Mandela memoir goes on sale

2010-10-12 11:00

A book painting an intimate portrait of Nelson Mandela went on sale today, offering readers a glimpse at letters and diaries for a more personal look at one of the world’s most revered figures.

Conversations with Myself brings together correspondence, personal notes and hours of recordings with an unfinished autobiography that would have been a sequel to Mandela’s world-famous memoir Long Walk to Freedom, published in 1995.

Publisher PQ Blackwell and the Nelson Mandela Foundation said the book would give readers access to the private man behind the public figure who led South Africa’s struggle against white-minority rule and served as its first democratically elected president.

The foundation compiled the book using documents from its archives. The book will be published in 22 countries and 20 languages.

In South Africa, several bookstores held early-morning launch events to celebrate the arrival of what is widely expected to be the 92-year-old Mandela’s last book.

“It’s a whole lot of his own writing, which we haven’t seen for a long time,” said James Hendry, a Johannesburg writer who was among the first to buy the book this morning.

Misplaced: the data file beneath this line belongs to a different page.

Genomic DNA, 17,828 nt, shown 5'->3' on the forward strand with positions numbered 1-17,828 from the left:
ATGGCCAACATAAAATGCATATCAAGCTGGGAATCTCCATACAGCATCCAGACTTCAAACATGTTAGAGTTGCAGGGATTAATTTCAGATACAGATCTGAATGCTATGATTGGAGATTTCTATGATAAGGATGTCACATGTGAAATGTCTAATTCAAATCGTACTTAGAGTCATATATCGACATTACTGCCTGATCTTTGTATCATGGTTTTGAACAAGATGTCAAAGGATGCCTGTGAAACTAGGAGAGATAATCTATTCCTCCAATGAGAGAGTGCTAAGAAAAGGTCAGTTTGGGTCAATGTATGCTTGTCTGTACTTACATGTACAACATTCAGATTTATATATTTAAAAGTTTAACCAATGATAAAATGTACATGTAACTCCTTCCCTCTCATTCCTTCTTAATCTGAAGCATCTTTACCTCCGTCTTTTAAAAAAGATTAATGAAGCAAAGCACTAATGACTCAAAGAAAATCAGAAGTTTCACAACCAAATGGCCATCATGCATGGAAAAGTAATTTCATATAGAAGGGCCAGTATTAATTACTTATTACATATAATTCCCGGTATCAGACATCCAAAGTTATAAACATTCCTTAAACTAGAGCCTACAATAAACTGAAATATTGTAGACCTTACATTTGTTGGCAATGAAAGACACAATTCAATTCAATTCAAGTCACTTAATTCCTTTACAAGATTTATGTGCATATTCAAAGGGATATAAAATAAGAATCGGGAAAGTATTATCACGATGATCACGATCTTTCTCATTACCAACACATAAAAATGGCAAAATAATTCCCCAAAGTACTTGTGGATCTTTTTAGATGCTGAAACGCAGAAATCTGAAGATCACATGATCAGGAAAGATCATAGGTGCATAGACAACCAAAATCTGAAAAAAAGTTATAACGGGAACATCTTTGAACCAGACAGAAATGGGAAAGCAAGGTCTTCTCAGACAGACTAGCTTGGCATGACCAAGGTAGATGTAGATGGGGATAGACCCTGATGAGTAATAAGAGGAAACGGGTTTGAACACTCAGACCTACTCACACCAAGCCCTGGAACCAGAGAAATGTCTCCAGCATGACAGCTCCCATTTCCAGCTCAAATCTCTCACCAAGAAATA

“This will be probably the last real publication we have of his stuff before he passes on to wherever he’s going.”

John Fawcett-Peck, manager of a Johannesburg bookstore that promised readers a free coffee with purchase of Conversations with Myself, called it “definitely the book of the year”.

But publicity around the book has been relatively quiet in South Africa.

Some 20 customers queued to buy copies at the 8am opening of Fawcett-Peck’s store. But within 30 minutes, the shop’s clerks were sitting idly at their cash registers, untouched piles of the book stacked seven high on the counter.

“I would have liked a few more customers,” Fawcett-Peck said.

He added that Mandela himself had attended the launch of his previous book. At that event, the presence of Madiba?– the clan name by which Mandela is affectionately known – helped the store sell 1?000 copies the first day.

“Unfortunately Madiba could not be here today because he’s just not well enough,” Fawcett-Peck said.

Hendry said the fact that not many South Africans knew about the book was an indication that Mandela’s vision for a new South Africa has not been fully realised.

“If you look around here, you’ll see most of the customers at this launch are white, and that’s simply because not enough black people will find out about it,” he said.

“Most of them live in rural areas and we sell books in traditionally wealthy, affluent white areas. I don’t know how you solve that problem, but it’s quite sad.”

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